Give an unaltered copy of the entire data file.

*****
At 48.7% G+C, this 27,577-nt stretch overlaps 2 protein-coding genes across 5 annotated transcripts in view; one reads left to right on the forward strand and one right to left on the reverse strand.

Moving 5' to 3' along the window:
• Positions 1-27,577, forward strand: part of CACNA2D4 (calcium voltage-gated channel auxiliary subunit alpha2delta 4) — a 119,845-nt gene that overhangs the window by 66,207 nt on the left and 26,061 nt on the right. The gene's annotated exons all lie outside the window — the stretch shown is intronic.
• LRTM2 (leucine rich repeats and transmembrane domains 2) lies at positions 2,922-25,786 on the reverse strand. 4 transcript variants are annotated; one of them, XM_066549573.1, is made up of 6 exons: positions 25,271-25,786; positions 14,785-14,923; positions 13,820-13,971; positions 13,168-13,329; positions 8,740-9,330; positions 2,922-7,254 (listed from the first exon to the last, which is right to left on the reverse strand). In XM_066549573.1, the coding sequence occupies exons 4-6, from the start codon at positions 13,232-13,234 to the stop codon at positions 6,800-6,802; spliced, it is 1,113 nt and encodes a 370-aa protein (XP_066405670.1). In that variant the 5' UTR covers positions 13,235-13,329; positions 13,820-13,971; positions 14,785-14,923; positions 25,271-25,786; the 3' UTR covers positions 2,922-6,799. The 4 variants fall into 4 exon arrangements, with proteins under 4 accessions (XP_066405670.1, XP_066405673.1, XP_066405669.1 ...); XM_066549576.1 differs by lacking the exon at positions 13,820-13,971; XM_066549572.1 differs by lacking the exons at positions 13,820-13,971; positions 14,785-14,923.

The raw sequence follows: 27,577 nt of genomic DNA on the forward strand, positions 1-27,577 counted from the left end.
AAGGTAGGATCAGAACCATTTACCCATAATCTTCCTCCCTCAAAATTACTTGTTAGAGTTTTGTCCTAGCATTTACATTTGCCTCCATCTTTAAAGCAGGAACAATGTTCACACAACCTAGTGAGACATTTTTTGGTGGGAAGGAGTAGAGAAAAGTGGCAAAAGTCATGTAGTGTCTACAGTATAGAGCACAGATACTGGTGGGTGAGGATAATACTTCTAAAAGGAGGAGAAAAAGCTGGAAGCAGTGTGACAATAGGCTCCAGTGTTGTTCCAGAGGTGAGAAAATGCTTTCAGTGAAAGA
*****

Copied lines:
At 48.7% G+C, this 27,577-nt stretch overlaps 2 protein-coding genes across 5 annotated transcripts in view; one reads left to right on the forward strand and one right to left on the reverse strand.

Moving 5' to 3' along the window:
• Positions 1-27,577, forward strand: part of CACNA2D4 (calcium voltage-gated channel auxiliary subunit alpha2delta 4) — a 119,845-nt gene that overhangs the window by 66,207 nt on the left and 26,061 nt on the right. The gene's annotated exons all lie outside the window — the stretch shown is intronic.
• LRTM2 (leucine rich repeats and transmembrane domains 2) lies at positions 2,922-25,786 on the reverse strand. 4 transcript variants are annotated; one of them, XM_066549573.1, is made up of 6 exons: positions 25,271-25,786; positions 14,785-14,923; positions 13,820-13,971; positions 13,168-13,329; positions 8,740-9,330; positions 2,922-7,254 (listed from the first exon to the last, which is right to left on the reverse strand). In XM_066549573.1, the coding sequence occupies exons 4-6, from the start codon at positions 13,232-13,234 to the stop codon at positions 6,800-6,802; spliced, it is 1,113 nt and encodes a 370-aa protein (XP_066405670.1). In that variant the 5' UTR covers positions 13,235-13,329; positions 13,820-13,971; positions 14,785-14,923; positions 25,271-25,786; the 3' UTR covers positions 2,922-6,799. The 4 variants fall into 4 exon arrangements, with proteins under 4 accessions (XP_066405670.1, XP_066405673.1, XP_066405669.1 ...); XM_066549576.1 differs by lacking the exon at positions 13,820-13,971; XM_066549572.1 differs by lacking the exons at positions 13,820-13,971; positions 14,785-14,923.

The raw sequence follows: 27,577 nt of genomic DNA on the forward strand, positions 1-27,577 counted from the left end.
AAGGTAGGATCAGAACCATTTACCCATAATCTTCCTCCCTCAAAATTACTTGTTAGAGTTTTGTCCTAGCATTTACATTTGCCTCCATCTTTAAAGCAGGAACAATGTTCACACAACCTAGTGAGACATTTTTTGGTGGGAAGGAGTAGAGAAAAGTGGCAAAAGTCATGTAGTGTCTACAGTATAGAGCACAGATACTGGTGGGTGAGGATAATACTTCTAAAAGGAGGAGAAAAAGCTGGAAGCAGTGTGACAATAGGCTCCAGTGTTGTTCCAGAGGTGAGAAAATGCTTTCAGTGAAAGA